In junior high, I watched most of my friends get braces. I saw the whole process through from beginning to end - head gear for the unfortunate, rubber bands, and missed classes for tightening appointments.
One by one, the time passed and my friends emerged from the experience with big smiles and straight teeth. Sure, there were retainers to be worn after - but that was all part of the fun, right? I was green with envy; my teeth were so crooked that one tooth was completely eclipsed by my magnificent, chiclet-sized front teeth. Braces had never been a consideration since we never could have afforded them.
I have always been self-conscious about my teeth. I covered my mouth with my hand when I laughed, and most photos taken were of me with a close-lipped smile on my face. One of the most embarrassing moments that I've had as an adult was during Halloween, when a co-worker thought I was wearing fake teeth as part of my witch costume. I will never forget the look on her face when she realized her mistake - but I can tell you with certainty that I felt worse than she did. There's just no taking something like that back.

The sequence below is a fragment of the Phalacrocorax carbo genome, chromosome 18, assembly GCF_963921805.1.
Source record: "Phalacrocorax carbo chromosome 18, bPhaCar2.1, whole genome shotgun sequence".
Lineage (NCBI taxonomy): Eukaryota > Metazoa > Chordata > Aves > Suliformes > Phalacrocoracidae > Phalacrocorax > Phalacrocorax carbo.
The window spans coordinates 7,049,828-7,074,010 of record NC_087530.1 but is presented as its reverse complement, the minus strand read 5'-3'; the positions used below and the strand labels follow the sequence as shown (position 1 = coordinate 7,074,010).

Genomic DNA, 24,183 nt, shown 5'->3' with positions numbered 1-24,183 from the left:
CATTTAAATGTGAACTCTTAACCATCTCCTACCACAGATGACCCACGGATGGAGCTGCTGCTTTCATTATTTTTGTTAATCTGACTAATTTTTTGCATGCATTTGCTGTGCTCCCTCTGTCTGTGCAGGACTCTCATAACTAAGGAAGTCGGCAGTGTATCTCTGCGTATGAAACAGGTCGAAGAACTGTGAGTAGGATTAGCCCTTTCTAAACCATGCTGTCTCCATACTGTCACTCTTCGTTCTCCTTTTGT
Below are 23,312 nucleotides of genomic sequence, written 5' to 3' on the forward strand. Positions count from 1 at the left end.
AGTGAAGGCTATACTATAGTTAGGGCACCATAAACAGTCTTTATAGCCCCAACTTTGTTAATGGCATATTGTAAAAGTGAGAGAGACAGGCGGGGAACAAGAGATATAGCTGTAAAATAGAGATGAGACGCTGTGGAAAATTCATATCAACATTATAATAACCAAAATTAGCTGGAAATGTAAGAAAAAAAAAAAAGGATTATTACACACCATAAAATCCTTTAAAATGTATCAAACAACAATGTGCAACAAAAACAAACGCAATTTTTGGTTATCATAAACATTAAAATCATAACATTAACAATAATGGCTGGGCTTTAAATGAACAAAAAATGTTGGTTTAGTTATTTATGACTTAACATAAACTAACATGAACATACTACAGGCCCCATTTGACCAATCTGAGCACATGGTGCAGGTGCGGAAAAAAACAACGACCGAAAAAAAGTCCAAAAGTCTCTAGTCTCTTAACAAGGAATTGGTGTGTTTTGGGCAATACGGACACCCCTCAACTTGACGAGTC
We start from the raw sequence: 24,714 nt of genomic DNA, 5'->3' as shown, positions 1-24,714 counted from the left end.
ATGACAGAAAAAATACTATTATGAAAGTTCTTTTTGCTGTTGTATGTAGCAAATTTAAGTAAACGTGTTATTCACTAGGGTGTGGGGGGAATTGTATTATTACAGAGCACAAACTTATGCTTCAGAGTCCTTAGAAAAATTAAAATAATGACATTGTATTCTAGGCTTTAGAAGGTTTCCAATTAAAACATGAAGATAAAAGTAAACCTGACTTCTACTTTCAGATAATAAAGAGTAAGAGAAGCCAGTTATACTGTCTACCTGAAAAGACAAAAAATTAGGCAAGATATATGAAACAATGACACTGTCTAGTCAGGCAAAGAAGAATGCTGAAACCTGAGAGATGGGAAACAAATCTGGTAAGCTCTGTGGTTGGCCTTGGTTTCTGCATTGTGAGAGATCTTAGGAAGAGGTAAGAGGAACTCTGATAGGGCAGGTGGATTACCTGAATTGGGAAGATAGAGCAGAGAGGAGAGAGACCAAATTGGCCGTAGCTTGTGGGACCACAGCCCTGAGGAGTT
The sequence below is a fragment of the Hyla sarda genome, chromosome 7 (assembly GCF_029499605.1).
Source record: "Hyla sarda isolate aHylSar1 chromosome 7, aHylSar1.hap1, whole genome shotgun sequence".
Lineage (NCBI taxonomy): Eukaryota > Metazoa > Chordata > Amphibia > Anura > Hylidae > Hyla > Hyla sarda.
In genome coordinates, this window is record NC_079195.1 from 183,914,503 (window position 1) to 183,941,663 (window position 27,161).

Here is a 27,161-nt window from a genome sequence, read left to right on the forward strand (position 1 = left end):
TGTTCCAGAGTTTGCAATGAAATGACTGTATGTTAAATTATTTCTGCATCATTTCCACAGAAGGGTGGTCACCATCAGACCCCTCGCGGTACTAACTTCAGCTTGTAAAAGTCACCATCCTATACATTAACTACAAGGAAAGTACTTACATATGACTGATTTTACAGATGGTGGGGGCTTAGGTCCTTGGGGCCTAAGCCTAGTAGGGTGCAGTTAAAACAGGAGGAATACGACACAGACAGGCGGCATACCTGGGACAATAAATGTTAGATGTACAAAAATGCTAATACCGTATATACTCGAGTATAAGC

So, I got braces as an adult. At 25-years old, I endured rubber bands, missed work for tightening appointments, and even head gear - although my orthodontist said I was fortunate because I would only have to wear it at night. My thought was, "Fortunate? For whom?" Because I can tell you that all romance grinds to a halt walking into the bedroom with that thing on my face. It's just so not sexy.
And although it felt like time stood still, eventually came the final appointment where I had them removed. Running my tongue across my teeth was one of the best feelings ever, and the nicest thing I've done for my self esteem.
To celebrate the occasion, we had friends over for dinner. The menu? Ribs, corn on the cob, and caramel apples for dessert.